First Impressions
POST A COMMENT

36 Comments

View All Comments

  • n0nsense - Sunday, December 02, 2007 - link

    Xandros in debian based.
    so it uses dpkg or apt package management.
    (deb not rpm)
    Reply
  • n0nsense - Sunday, December 02, 2007 - link

    Xandros in debian based.
    so it uses dpkg or apt package management.
    (deb not rpm)
    Reply
  • n0nsense - Sunday, December 02, 2007 - link

    Xandros in debian based.
    so it uses dpkg or apt package management.
    (deb not rpm)
    Reply
  • johnsonx - Sunday, December 02, 2007 - link

    ok, I'm a Novell/SUSE kind of guy, so sue me for not knowing all the Linux flavors.

    Either way, the question still remains. Is the package manager available from the teminal window?
    Reply
  • JarredWalton - Sunday, December 02, 2007 - link

    apt-get appears to be fully functional. You would have to know more about what to do to get additional programs than I do, but I would assume you can install pretty much any standard Linux package that works with apt-get. Reply
  • johnsonx - Friday, November 30, 2007 - link

    How about a follow up article wherein you install XP? Maybe even Win2k for it's lean disk and memory footprint, if there's enough driver support?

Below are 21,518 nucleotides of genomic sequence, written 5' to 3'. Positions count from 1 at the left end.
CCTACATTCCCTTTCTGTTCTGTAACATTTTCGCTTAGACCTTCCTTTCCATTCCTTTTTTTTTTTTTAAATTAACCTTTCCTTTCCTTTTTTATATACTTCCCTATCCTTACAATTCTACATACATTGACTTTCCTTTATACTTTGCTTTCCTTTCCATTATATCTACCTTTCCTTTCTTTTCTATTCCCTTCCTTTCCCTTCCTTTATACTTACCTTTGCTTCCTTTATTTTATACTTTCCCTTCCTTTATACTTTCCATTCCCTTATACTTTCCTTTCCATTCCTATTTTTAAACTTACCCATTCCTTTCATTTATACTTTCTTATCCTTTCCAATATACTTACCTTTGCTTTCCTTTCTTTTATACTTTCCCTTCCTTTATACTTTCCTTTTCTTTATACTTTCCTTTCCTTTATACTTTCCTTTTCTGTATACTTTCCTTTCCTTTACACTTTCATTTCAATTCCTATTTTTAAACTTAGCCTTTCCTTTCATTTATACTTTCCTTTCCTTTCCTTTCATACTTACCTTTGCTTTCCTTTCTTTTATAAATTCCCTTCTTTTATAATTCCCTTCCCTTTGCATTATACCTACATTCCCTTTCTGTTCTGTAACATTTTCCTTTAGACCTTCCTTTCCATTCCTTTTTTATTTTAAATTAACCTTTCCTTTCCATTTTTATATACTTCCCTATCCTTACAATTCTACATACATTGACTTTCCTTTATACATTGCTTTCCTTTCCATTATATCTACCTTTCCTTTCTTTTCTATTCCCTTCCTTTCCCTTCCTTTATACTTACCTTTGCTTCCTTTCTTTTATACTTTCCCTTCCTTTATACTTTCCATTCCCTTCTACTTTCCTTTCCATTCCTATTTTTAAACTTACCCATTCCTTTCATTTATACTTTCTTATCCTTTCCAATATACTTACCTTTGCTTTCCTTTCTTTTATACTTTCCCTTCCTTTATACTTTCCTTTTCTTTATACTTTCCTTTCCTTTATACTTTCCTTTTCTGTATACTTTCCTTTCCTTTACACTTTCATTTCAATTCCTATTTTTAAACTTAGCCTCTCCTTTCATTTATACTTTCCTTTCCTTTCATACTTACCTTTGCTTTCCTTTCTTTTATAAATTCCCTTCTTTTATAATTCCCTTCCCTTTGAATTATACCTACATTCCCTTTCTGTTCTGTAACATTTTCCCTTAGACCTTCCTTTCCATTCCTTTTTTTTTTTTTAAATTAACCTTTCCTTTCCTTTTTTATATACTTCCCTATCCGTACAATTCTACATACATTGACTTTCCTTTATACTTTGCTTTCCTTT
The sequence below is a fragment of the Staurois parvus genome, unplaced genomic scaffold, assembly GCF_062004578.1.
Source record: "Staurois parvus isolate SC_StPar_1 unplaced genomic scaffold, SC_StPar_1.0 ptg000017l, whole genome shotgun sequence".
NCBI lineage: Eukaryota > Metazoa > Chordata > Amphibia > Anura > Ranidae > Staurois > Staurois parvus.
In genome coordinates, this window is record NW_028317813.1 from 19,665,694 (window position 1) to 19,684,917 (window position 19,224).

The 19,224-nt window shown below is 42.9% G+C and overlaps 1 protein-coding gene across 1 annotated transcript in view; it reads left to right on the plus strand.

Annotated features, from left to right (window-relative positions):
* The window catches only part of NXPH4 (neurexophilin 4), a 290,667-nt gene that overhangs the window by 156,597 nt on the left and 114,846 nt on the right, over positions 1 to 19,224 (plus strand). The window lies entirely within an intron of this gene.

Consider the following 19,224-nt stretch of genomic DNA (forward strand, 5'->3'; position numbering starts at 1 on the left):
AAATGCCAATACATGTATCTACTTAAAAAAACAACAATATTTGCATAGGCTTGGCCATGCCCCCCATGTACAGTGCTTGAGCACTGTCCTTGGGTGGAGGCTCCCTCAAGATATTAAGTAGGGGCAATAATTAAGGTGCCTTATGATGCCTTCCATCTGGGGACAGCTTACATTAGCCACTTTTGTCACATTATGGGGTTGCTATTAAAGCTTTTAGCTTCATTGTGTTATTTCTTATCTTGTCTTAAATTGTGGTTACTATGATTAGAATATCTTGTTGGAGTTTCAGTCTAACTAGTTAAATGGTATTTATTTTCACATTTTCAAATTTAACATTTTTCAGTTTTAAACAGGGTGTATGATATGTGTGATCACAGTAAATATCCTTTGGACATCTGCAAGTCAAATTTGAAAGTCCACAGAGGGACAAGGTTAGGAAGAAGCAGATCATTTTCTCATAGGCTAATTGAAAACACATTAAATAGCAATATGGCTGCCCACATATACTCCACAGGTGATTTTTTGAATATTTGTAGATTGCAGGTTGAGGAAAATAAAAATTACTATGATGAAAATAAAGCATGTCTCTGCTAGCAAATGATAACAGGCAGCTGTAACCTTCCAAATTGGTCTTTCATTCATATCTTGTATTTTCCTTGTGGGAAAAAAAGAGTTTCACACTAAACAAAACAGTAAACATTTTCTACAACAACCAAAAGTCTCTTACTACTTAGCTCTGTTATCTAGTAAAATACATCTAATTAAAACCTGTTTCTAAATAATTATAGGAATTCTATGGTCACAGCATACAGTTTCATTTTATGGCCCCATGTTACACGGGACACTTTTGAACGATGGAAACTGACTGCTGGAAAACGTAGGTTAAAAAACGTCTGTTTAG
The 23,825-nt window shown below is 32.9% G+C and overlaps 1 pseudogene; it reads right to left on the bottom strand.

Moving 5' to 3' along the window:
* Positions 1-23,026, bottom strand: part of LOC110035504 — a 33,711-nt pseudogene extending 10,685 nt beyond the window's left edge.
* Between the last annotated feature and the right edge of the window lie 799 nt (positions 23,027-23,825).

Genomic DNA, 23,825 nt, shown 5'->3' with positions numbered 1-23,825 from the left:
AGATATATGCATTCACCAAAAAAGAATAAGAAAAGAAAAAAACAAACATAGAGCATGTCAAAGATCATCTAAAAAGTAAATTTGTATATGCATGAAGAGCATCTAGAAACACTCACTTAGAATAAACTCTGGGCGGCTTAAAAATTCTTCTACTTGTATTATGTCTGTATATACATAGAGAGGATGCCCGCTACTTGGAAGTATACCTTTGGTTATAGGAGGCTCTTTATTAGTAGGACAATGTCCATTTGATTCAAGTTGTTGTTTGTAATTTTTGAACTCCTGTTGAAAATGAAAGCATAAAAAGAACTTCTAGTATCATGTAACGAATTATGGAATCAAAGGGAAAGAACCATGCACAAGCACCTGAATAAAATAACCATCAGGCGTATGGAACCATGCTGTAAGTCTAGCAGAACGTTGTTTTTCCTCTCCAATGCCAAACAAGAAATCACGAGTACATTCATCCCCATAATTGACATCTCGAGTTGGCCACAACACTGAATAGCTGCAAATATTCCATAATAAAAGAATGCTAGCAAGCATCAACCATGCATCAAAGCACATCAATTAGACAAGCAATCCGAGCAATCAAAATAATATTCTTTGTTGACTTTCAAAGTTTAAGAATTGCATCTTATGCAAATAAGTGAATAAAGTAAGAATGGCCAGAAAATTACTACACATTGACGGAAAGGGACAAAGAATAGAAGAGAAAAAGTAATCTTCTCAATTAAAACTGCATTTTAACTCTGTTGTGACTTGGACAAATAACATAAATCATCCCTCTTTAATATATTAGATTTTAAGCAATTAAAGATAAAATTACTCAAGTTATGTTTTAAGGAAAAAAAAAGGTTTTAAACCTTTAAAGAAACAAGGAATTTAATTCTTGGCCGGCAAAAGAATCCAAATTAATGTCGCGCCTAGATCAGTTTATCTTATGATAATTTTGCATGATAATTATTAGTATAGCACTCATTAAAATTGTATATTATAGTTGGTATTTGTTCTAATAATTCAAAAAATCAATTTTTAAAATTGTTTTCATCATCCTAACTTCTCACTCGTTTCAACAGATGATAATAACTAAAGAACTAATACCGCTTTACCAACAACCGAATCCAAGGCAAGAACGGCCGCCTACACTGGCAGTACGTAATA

Also, how about some words about using an SD/SDHC flash card for additional storage? Performance I mean, like application load times and such. I'd envision putting XP and main apps on the main storage, and then additional apps and data on the secondary flash card.
    Reply
  • Certhas - Friday, November 30, 2007 - link

    I will definitely get one eventually. I already have a 15 inch laptop as my primary computer, but it's simply to heavy and bulky to carry around all the time. What I envisage this thing for is as something more portable, for going on a weekend trip for example. Generally, a gadget that will do most things that a Laptop does on the road (play music, allow me to write papers in Latex, load up google maps) and that i can drop in my backpack without thinking twice about it.

    As far as I can tell there is nothing else remotely in this price range that fits the bill. The other UMPC are overpowered and a PDA is more of an organizer and note taker then a minimal work machine to me.

    For the moment the reason I'm holding off is that it seems difficult to get a full Linux install running properly and the programs installed are definitely not sufficient for me.
    Reply
  • Chris Peredun - Friday, November 30, 2007 - link

    ... and you'll have yourself the world's smallest Quake-3-at-60-fps laptop. ;) Reply
  • ksaajasto - Friday, November 30, 2007 - link

    i saw the article on his in computer shopper, looks like a high quality buy Reply
  • mihaimanuta - Friday, November 30, 2007 - link

    Not all software is open source. Flash Player and Skype are just 2 examples of closed source, proprietary software that are free for use. However they ARE NOT covered under the GPL license. Reply

Log in

Don't have an account? Sign up now